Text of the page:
One of the best ways to boost self awareness is to try new things. Step outside of your comfort zone. Give yourself the chance to learn how you act, think and feel in unfamiliar situations. These experiences will help you to gain a new perspective on yourself.
Equally, you could ask people for feedback about yourself. Speak to friends, colleagues, and close companions. Ask them to share their perspective on your attitudes, traits, or behaviours. Sometimes an outside perspective can help you spot negative traits that you weren’t aware of.
- Keep an open mind
"Let yourself be open and life will be easier. A spoon of salt in a glass of water makes the water undrinkable. A spoon of salt in a lake is almost unnoticed." - Buddha Siddhartha.
Our workplaces are more diverse now than ever. We’re all from different backgrounds. Have different lived experiences. Think differently from one another. And, that’s what makes our workplaces so rich with innovative ideas that can be transformative.
By keeping an open mind and practicing empathy we can connect better with the people around us. We can do this by paying close attention to the words people use when interacting with us. Their body language. The feelings that arise within us when we interact with them. Over time, we’ll develop the capacity to accurately sense other people’s emotional experience.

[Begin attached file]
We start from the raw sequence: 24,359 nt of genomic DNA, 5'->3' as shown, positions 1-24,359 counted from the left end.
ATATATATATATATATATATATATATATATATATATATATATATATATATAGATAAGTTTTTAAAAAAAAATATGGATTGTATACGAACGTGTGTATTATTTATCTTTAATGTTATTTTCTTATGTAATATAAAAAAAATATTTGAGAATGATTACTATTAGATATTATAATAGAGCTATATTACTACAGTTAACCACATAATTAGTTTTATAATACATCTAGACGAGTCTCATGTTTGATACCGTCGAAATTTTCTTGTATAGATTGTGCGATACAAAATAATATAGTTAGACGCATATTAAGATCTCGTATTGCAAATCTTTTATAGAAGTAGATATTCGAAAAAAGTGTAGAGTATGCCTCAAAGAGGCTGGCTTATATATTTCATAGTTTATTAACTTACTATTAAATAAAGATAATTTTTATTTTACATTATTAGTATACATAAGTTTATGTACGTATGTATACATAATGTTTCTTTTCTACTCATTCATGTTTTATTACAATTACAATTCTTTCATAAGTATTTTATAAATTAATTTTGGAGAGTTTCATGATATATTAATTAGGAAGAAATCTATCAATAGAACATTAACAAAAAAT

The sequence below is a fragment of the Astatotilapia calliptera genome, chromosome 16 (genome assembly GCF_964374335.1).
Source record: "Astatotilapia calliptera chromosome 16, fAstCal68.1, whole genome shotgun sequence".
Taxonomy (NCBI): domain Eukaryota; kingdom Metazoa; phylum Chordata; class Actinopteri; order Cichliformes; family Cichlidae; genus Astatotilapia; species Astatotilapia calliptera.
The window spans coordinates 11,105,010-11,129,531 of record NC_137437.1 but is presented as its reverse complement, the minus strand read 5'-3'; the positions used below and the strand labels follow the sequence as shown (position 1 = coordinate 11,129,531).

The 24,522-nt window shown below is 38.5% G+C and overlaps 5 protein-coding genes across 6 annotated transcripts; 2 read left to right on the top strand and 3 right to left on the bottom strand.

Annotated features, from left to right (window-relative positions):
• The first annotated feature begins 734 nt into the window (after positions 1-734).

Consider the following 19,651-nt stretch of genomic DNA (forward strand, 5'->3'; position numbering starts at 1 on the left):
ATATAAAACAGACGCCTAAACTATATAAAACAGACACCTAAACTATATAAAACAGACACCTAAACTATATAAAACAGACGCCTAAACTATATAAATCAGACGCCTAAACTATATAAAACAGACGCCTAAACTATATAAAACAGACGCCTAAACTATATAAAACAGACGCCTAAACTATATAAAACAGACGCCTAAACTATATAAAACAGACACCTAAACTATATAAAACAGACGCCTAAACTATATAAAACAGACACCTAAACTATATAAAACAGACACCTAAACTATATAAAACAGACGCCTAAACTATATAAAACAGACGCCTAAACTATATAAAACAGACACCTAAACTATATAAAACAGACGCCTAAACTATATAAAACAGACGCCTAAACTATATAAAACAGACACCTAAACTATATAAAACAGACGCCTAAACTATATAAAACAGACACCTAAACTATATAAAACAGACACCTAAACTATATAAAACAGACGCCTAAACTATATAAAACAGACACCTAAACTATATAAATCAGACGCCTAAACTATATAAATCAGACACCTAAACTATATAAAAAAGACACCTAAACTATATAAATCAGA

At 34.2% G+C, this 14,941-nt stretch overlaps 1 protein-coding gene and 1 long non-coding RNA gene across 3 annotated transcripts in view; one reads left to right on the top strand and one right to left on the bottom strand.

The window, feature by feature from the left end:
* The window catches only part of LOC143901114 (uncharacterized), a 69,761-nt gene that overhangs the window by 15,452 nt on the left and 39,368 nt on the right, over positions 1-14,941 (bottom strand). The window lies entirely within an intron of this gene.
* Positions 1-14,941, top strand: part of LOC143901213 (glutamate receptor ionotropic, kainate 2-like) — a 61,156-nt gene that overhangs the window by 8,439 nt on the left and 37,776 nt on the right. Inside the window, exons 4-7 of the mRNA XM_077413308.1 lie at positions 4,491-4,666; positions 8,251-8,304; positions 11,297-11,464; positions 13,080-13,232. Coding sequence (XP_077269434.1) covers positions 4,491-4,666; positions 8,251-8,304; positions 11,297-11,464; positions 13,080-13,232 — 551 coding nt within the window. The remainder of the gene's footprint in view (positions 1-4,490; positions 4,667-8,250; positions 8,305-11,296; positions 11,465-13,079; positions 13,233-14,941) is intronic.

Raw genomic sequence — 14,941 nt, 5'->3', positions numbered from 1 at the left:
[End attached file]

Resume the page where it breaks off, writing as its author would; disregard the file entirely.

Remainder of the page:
- Don’t be afraid
If you see bias at work, don’t be afraid to speak up. This takes courage. But, unchecked bias and offensive behaviour in the workplace is damaging. It gives the impression that this sort of behaviour is acceptable. It can lead to an unhappy and disengaged workforce. And, when that happens, collaboration and productivity take a dive.
You have the power to encourage positive change. There are different ways to speak up. And different approaches you can take. But, try your best to stay calm and not let your emotions drive your reaction. Take a pause and create an opportunity for dialogue and learning.
When you build these conscious choices into your daily routine, you will become more present in the moment. Giving you more clarity on your attention (your focused awareness) and your intention (your purpose behind what you want). The space, to check for bias and make a different choice. With practice, you will have greater concentration and focus. Improved listening and memory skills. Better conflict resolution. Overall, you will make better decisions.